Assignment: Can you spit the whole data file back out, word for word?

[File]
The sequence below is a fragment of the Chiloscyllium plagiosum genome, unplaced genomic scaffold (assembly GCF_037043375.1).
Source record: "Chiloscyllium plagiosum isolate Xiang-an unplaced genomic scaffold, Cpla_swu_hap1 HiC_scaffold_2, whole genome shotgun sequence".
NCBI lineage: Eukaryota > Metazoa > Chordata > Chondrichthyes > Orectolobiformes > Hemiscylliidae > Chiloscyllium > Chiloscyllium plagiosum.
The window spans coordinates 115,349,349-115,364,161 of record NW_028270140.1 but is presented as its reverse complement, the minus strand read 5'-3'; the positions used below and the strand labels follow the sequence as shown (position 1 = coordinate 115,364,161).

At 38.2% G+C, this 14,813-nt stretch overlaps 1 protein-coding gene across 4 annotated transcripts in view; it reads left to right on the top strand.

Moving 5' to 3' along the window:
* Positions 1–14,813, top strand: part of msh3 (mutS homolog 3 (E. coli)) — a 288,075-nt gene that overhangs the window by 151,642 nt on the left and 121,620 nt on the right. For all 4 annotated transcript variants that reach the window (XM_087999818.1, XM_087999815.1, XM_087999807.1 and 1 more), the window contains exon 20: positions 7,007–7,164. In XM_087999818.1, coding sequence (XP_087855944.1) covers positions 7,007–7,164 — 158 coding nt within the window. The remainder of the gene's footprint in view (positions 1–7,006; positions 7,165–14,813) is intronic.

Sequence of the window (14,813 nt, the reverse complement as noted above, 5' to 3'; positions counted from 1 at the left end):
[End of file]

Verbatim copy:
The sequence below is a fragment of the Chiloscyllium plagiosum genome, unplaced genomic scaffold (assembly GCF_037043375.1).
Source record: "Chiloscyllium plagiosum isolate Xiang-an unplaced genomic scaffold, Cpla_swu_hap1 HiC_scaffold_2, whole genome shotgun sequence".
NCBI lineage: Eukaryota > Metazoa > Chordata > Chondrichthyes > Orectolobiformes > Hemiscylliidae > Chiloscyllium > Chiloscyllium plagiosum.
The window spans coordinates 115,349,349-115,364,161 of record NW_028270140.1 but is presented as its reverse complement, the minus strand read 5'-3'; the positions used below and the strand labels follow the sequence as shown (position 1 = coordinate 115,364,161).

At 38.2% G+C, this 14,813-nt stretch overlaps 1 protein-coding gene across 4 annotated transcripts in view; it reads left to right on the top strand.

Moving 5' to 3' along the window:
* Positions 1–14,813, top strand: part of msh3 (mutS homolog 3 (E. coli)) — a 288,075-nt gene that overhangs the window by 151,642 nt on the left and 121,620 nt on the right. For all 4 annotated transcript variants that reach the window (XM_087999818.1, XM_087999815.1, XM_087999807.1 and 1 more), the window contains exon 20: positions 7,007–7,164. In XM_087999818.1, coding sequence (XP_087855944.1) covers positions 7,007–7,164 — 158 coding nt within the window. The remainder of the gene's footprint in view (positions 1–7,006; positions 7,165–14,813) is intronic.

Sequence of the window (14,813 nt, the reverse complement as noted above, 5' to 3'; positions counted from 1 at the left end):